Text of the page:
Terrorist Attacks on Nuclear Power Plants from a Legal Point of View

Berlin, 13.12.2001

Since the terrorist attacks in the USA on September 11th, 2001, such attacks - especially involving the use of aeroplanes - have also been discussed as a threat scenario for nuclear facilities. The various legal questions arising in this connection were answered by Prof. Dr. Fritz Ossenbühl in a lecture given at an event hosted by the Informationskreis Kernenergie in Berlin today (December 13th). For many years, Professor Ossenbühl was director of the Institute for Public Law at Bonn University which specialises in the fields of constitutional and administrative law as well as constitutional liability law. He is also a full member of the North Rhine-Westphalian Academy of Sciences. Professor Ossenbühl summarised the results of his considerations in six points:

  1. Shutting down nuclear power plants in the case of an aeroplane attack can only be deliberated as a sovereign measure if it is suitable to reduce the damage that is expected.

  2. An order for shutdown requires legal authorisation. Contrary to the opinion of the Federal Ministry for the Environment, Section 19 para. 3 of the Atomic Energy Act (AtG) does not qualify as a legal basis in this respect. The AtG does not contain any basis for a shutdown in the event of an aeroplane attack because the protection against aeroplane attacks is not part of the physical protection programme required by law and thus stands outside the purpose of the AtG.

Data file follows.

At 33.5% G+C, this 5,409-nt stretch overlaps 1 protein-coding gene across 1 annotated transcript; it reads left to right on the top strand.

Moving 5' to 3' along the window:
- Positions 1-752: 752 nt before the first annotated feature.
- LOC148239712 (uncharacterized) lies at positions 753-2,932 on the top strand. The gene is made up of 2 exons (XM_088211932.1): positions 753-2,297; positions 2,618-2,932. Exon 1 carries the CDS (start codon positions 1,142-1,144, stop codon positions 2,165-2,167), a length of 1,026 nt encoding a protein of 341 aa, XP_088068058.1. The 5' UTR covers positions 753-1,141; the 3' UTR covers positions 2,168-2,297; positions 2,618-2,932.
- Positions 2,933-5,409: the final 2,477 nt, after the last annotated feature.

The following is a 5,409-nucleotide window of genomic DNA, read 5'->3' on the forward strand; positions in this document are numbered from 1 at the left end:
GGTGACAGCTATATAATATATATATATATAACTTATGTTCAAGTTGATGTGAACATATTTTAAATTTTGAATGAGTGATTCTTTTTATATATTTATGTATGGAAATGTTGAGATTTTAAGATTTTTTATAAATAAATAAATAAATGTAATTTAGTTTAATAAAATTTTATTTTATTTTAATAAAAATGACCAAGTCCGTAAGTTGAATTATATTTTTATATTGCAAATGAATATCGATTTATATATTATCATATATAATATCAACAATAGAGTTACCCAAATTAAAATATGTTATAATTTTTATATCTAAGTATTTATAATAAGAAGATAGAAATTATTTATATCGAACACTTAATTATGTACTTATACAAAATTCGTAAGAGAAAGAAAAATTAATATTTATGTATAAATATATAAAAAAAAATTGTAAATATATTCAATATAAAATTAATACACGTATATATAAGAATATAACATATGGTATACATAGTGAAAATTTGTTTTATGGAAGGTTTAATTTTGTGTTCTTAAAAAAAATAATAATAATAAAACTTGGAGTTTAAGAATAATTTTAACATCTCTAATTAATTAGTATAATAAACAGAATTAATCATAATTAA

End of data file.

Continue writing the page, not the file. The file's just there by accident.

3. Since aeroplane attacks are not included in the regulations of the Atomic Energy Act as concerns plant safety, the nuclear regulatory authorities are not responsible in this case. Who is rather more in charge according to Section 19 para. 4 AtG in connection with the laws of the Länder governing their law and order forces are the general police and other authorities for the maintenance of public order which can order a shutdown in the event of an existing hazard due to the general police blanket clause.

  4. The police and other authorities for the maintenance of public order are outside the federal executive administration provided for facility law according to Article 85 of the Federal Constitution and are therefore not subject to directives by the Federal Environment Ministry.

  5. A demand to retrofit the existing nuclear power plants against aeroplane attacks can only be made if this will be financed from government funds.

  6. If the danger (the defence against or reduction of which is the aim of the shutdown) does not materialise, the utilities - not having been the ones to have caused the disturbance - are entitled to compensation for the losses incurred by shutdown.


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